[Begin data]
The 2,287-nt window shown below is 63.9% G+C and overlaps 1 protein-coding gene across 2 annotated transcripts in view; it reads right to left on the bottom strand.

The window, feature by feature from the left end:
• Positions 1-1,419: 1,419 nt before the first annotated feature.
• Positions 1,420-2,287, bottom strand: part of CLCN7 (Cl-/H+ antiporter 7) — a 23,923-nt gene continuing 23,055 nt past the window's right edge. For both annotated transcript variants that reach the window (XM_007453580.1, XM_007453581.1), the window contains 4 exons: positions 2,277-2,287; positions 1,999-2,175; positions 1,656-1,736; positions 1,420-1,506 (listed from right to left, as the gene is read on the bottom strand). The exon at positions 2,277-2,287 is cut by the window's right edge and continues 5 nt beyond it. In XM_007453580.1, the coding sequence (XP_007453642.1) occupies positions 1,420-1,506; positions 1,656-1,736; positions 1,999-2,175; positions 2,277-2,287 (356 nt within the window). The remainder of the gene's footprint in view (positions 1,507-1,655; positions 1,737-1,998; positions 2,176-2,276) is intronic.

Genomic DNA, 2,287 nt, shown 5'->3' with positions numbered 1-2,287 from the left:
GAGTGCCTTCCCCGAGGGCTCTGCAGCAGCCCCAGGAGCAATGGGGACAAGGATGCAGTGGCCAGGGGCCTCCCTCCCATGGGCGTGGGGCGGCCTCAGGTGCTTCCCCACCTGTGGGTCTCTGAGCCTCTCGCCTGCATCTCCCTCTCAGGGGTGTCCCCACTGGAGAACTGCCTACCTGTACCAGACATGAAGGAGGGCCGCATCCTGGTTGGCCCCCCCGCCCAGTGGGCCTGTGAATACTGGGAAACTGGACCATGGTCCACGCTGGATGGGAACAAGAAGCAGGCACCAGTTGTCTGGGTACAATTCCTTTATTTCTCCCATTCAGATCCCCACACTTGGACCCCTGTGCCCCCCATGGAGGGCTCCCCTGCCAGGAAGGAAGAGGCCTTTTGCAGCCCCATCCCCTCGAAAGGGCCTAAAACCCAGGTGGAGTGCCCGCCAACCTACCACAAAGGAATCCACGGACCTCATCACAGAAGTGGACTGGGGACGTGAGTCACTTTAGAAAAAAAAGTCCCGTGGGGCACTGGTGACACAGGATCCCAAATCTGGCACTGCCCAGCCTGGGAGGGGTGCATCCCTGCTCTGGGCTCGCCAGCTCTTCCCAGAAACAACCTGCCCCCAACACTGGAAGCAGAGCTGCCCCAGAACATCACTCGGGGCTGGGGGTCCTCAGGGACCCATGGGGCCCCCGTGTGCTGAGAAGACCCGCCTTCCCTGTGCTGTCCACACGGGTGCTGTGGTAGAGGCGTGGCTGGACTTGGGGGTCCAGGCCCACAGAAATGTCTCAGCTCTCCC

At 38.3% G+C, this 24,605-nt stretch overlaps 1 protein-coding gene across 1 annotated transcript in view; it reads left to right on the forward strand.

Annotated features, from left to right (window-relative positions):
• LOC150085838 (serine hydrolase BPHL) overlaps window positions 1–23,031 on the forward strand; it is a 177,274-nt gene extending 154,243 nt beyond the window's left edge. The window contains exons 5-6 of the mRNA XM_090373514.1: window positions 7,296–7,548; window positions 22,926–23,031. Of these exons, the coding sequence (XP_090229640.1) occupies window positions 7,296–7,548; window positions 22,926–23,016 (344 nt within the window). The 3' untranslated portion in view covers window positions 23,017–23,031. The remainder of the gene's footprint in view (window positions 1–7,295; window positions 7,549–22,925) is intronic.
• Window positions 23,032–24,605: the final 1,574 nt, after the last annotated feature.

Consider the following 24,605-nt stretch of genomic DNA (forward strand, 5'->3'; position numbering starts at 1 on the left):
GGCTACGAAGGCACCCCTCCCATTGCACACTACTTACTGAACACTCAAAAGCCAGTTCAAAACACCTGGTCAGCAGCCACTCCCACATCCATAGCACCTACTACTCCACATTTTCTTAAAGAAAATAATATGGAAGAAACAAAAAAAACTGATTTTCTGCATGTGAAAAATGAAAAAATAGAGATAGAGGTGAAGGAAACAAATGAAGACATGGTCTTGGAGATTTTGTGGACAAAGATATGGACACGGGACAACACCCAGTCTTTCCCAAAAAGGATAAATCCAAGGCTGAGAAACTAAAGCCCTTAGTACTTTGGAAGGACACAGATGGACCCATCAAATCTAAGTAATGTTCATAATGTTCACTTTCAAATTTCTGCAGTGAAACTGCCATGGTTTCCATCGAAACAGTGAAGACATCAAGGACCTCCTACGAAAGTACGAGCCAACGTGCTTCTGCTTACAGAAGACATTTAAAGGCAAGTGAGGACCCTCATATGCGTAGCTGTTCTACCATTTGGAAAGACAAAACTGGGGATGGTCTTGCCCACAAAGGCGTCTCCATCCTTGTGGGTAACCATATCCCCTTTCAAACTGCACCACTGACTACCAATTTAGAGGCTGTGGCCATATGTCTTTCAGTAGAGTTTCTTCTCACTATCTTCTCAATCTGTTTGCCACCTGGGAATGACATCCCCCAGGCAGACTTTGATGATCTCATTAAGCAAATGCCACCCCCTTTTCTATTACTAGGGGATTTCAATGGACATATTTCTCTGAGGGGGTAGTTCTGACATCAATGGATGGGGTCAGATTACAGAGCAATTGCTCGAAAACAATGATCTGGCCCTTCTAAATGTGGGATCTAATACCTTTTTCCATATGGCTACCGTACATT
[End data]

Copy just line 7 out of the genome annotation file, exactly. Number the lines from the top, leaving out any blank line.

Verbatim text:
At 38.3% G+C, this 24,605-nt stretch overlaps 1 protein-coding gene across 1 annotated transcript in view; it reads left to right on the forward strand.